Make yourself at home with the works of Charlotte Perriand at Foundation Louis Vuitton
See the full shoot in our October 2019 issue (W*247), on newsstands now
This October, the Fondation Louis Vuitton is dedicating all of its 11 galleries, covering the four floors of the Frank Gehry-designed building in Paris’ Bois de Boulogne, to the pioneering French architect and designer Charlotte Perriand (1903-1999). Including 180 pieces of design and 180 artworks by 17 different artists, drawn from the Archives Charlotte Perriand, but also from private collectors, international museums and the Italian furniture brand Cassina, the show shines the spotlight on an exceptional woman who defined an entirely new way of living, and narrates the evolution from modern to contemporary society.
Reconstruction is the show’s modus operandi. Exhibitions and interiors devised by Perriand have been reassembled to her exact specifications. Her groundbreaking tubular chrome furniture, created alongside Le Corbusier and Pierre Jeanneret, and later, independently designed pieces in wood and bamboo come to life in their original context. Perriand liked to juxtapose her pieces with artwork from the likes of Fernand Léger, Pablo Picasso, Hans Hartung and Alexander Calder, and these too have been painstakingly sourced to recreate her intended displays.
The reconstructions start with Perriand’s Saint-Sulpice apartment from 1927, followed by the 1929 Salon d’Automne, and La Maison du Jeune Homme, shown at the Universal Exposition in Brussels in 1935. A painting by Léger, commissioned by Perriand for that project, was presumed lost, but curators tracked it down in a private collection and have secured it for the show. Further reproductions include the Refuge Tonneau, a mountain shelter designed in 1938 with Jeanneret and since created by Cassina; rooms for the Maison du Mexique and student housing units for the Maison de la Tunisie in 1952; and the Maison de Thé, made in 1993 for Unesco. Also present will be her 1934 Maison au Bord de L’eau, reproduced in 2013 by Louis Vuitton for Design Miami, and now fittingly displayed next to the Fondation Louis Vuitton’s outdoor water features.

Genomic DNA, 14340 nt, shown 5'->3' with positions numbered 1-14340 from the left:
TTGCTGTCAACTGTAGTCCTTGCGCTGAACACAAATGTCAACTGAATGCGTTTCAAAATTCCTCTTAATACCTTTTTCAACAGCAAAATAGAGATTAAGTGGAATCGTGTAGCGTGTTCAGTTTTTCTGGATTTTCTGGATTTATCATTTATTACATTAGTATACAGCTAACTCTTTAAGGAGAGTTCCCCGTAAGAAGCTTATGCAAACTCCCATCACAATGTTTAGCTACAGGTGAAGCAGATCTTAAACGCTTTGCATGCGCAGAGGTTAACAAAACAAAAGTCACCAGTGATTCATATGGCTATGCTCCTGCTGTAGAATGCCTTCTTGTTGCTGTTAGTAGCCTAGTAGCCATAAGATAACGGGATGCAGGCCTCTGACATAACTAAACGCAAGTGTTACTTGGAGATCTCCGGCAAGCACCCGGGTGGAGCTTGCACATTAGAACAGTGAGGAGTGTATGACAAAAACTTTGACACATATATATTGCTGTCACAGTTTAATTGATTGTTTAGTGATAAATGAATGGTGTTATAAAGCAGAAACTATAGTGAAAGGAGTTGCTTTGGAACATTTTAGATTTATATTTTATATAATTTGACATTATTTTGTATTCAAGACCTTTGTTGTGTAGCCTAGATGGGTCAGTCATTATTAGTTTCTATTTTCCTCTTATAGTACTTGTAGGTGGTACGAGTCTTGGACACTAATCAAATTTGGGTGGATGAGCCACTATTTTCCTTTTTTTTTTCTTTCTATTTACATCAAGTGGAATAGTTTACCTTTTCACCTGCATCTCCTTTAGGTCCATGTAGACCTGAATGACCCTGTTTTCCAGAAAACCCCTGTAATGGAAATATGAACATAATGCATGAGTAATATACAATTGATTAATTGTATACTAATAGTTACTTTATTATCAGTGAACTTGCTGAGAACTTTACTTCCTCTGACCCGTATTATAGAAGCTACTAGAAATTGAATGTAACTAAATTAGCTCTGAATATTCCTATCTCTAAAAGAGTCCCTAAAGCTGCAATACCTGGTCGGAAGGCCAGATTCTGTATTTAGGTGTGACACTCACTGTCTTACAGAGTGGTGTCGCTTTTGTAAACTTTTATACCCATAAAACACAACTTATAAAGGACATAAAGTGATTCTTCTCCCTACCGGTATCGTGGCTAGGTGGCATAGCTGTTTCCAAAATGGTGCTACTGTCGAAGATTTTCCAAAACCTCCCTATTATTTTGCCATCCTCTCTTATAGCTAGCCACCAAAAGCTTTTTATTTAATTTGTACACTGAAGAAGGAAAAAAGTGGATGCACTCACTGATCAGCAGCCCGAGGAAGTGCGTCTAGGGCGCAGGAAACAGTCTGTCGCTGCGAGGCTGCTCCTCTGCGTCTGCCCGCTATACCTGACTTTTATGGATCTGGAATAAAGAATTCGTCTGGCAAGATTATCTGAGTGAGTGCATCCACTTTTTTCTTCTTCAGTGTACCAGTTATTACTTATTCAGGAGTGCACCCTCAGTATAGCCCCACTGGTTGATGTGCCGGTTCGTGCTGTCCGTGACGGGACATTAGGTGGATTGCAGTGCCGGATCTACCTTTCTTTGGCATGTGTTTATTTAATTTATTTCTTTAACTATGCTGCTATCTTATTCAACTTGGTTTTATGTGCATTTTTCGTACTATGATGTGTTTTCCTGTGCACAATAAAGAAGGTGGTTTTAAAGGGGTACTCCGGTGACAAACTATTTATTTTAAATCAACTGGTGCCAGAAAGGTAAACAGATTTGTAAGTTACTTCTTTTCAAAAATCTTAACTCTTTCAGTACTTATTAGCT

To illustrate the years Perriand spent living in Japan, where she worked as the official advisor on industrial design to the Japanese government, and her dialogue with its culture, the show also includes reproductions of her exhibitions in Tokyo: ‘Sélection, Tradition, Création’ from 1941, and ‘Proposition d’une Synthèse des Arts’, from 1955.
Perriand collaborated with Le Corbusier and Jeanneret on the now-iconic chaise longue and the ‘Grand Confort’ armchair. These were presented to the public at the 1929 Salon d’Automne, within a 90 sq m model home that served as a manifesto for modern living. According to Jean-Paul Claverie, art advisor to the president at the Fondation Louis Vuitton, the best way to present these pieces was to remake the original display entirely, including drawing room, bedroom, bathroom and kitchen. To oversee this resuscitation, the foundation called upon Arthur Rüegg, the architect and historian responsible for the recent restoration of the Pavilion Le Corbusier in Zurich. Cassina, with whom Perriand started a working relationship in 1964, not only provided pieces from its Perriand collection, made expressly in the finishes and colours used at the time, but replicated the metal cabinets that doubled as partitions between the drawing room and the rest of the space, and produced new replicas of several pieces, including a double bed and a daybed. In a departure from standard museum practice, visitors are encouraged to use the furniture in the recreated living space.
The show took four years to plan and execute. Aside from the usual research and careful negotiation with private collectors, galleries, estates and over 40 different international museums to coax essential works, it also involved complex restoration work and the recreation of total environments. In this the foundation collaborated closely with Pernette Perriand, who had worked alongside her mother and now manages her estate, and Pernette’s husband Jacques Barsac, Perriand’s biographer.
Within a partial reconstruction of the 1955 Synthèse des Arts exhibition in Japan, ‘you will really see how Perriand straddles disciplines’, says chief curator Olivier Michelon. ‘You will see a table, but also tapestries by Le Corbusier and Léger, a drawing by Hartung, and so on. She had a specific vision of art and space. The art alone could have warranted its own show, but here you get to see it in a real context.’
Claverie hopes visitors to the show will come to recognise Perriand as a pioneer of modernity, who touched on every aspect of our lives. ‘She elevated the place of the woman in society, highlighted our relationship with the environment and nature, and championed the integration of the artist and art.’
In a life that bookended the 20th century, Perriand never stopped creating. More than a designer, she was a visionary who was committed to changing the world softly. And our way of living today would not be the same without her. §